In Belgium we can find  more and more Muslim children in community education, especially with regard to other educational networks we may find a larger influx of students from other cultures in general in the state schools. When these children want to show their own faith in the form of clothing, they often do so out of their own convictions, but because these young people are not yet adults, they often take over the prevailing morality of their immediate environment and of society. If we compare this with the Flemish youths of indigenous origin, we notice a big difference, but according to us that is easy to explain. After all, with many Flemish young people there is a great ignorance of the church, while the Muslim children are more often socialized in their ideology.
The total banning of religious signs would thus be a violation of religious freedom. We should resist such a thing.
That a lot of inhabitants of Belgium, Holland and France do not want to stand open for other cultures we should try to avoid in the next generations by introducing the various cultures from the early years in childhood.

Dyab Abou Jahjah in 2008.

The Belgian-Lebanese Arab political activist and writer Dyab Abou Jahjah, claims that

‘hatred in Flanders is mainstream’

and

‘racism determines the agenda’.

When you follow certain reactions and talks it gives the impression not enough people want to react against that dangerous trend.

Christian people should let others know that all people have the same value because we are created by the same One True God. We all are being allowed to live on this globe and are given talents which can be used to help others. All people in a community have to complement each other.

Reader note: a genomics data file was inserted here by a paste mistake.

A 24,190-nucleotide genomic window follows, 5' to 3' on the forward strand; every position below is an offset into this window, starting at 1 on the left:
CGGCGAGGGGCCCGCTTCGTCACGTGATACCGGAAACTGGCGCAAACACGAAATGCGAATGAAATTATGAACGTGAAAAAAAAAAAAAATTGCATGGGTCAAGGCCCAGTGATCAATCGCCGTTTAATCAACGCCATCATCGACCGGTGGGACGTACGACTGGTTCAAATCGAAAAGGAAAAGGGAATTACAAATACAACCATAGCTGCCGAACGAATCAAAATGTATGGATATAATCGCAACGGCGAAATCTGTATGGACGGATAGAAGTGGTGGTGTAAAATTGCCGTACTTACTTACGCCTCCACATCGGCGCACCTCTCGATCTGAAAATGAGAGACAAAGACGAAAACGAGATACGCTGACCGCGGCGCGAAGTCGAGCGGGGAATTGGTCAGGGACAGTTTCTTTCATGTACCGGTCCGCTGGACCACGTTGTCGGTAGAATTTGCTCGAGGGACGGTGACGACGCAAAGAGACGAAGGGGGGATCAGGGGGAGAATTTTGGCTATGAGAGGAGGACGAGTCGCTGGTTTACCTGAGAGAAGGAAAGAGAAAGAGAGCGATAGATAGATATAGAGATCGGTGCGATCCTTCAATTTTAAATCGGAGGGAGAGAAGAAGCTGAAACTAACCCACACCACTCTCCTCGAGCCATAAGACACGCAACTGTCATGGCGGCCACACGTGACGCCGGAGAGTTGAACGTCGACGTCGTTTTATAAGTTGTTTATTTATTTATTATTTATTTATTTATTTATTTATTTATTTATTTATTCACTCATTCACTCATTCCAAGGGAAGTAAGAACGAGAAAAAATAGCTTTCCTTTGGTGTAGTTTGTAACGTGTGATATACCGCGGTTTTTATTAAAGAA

Each person should know that racism devalues people. Non believers should come to see that Christ has broken down racial doors and overcomes divisive thinking by creating for himself a new nation through his death and resurrection. Every Christian should help to build a loving world by showing his love for others, be them of no believe or any other believe than Christianity.
When the politicians are not doing their job properly to build a multicultural peaceful state, the Christians needs to lead the way.
When you are a Christian do not wait until it is too late!

Let your voice be heard and speak up for the weaker ones in our society and for those who humiliated and shut out.

+

Preceding articles

What is important?

Enough with the Clothes Shaming of Muslim Women

Anti-Semitic pressure driving Jews out of Europe

The Mountain: Radical Love

++

Additional reading

  1. Vliegend spaghettimonster en Gelijke behandeling voor elke overtuiging
  2. Parenthood made more difficult
  3. Uncertainty, shame and no time for vacillation
  4. Migrants to the West #2
  5. On French beach French police forces woman to undress in public
  6. Pew Research: How People in Muslim Countries Believe Women Should Dress
  7. Allowing dress code according liberty of religion
  8. Coverings Worn by Muslim Women
  9. The Dress Code for Women in the Quran
  10. Meditating Muslimah on “hijab to be a religious obligation”
  11. French showing to the whole world their fear and weakness
  12. Christians, secularism, morals and values
  13. Trusting present youngsters who are not necessary evil
  14. Overprotection and making youngsters drifting away
  15. Today’s thought “And he counted it to him for righteousness” (January 12)
  16. Listening to the lessons of the Bible and looking for ways to please God

+++

Related

  1. Hijab 1
  2. Hijab 2
  3. The Meaning of Hijab
  4. I Tried Wearing a Hijab (sort of)
  5. The hijab of ignorance
  6. Cultural Bias
  7. An Imagined Offence
  8. The Irony of Hijabs!!
  9. Transition: My Hijab Story
  10. Hijab: Oppression or Freedom?
  11. Hijab in Islam and other religions
  12. Hijab | Zanzibar, Tanzania
  13. Women unite for World Hijab Day, which is Today
  14. Happy World Hijab Day 2018!
  15. Pearls and swines – loose priorities – the hijab-saga in perspective
  16. Hidden Pearl Hijab Review
  17. Hijab ‘Attack’ Condemned By Canada’s Prime Minister Was A Hoax
  18. My Hijab Story
  19. The Secret Hijabi
  20. What My Hijab Means To Me
  21. Perspective: Hijab is Oppression or Freedom?Newspeak and the politics of fear

16 Comments

Filed under Activism and Peace Work, Being and Feeling, Crimes & Atrocities, Cultural affairs, Educational affairs, Fashion - Trends, Headlines - News, History, Juridical matters, Knowledge & Wisdom, Lifestyle, Political affairs, Religious affairs, Social affairs, Welfare matters, World affairs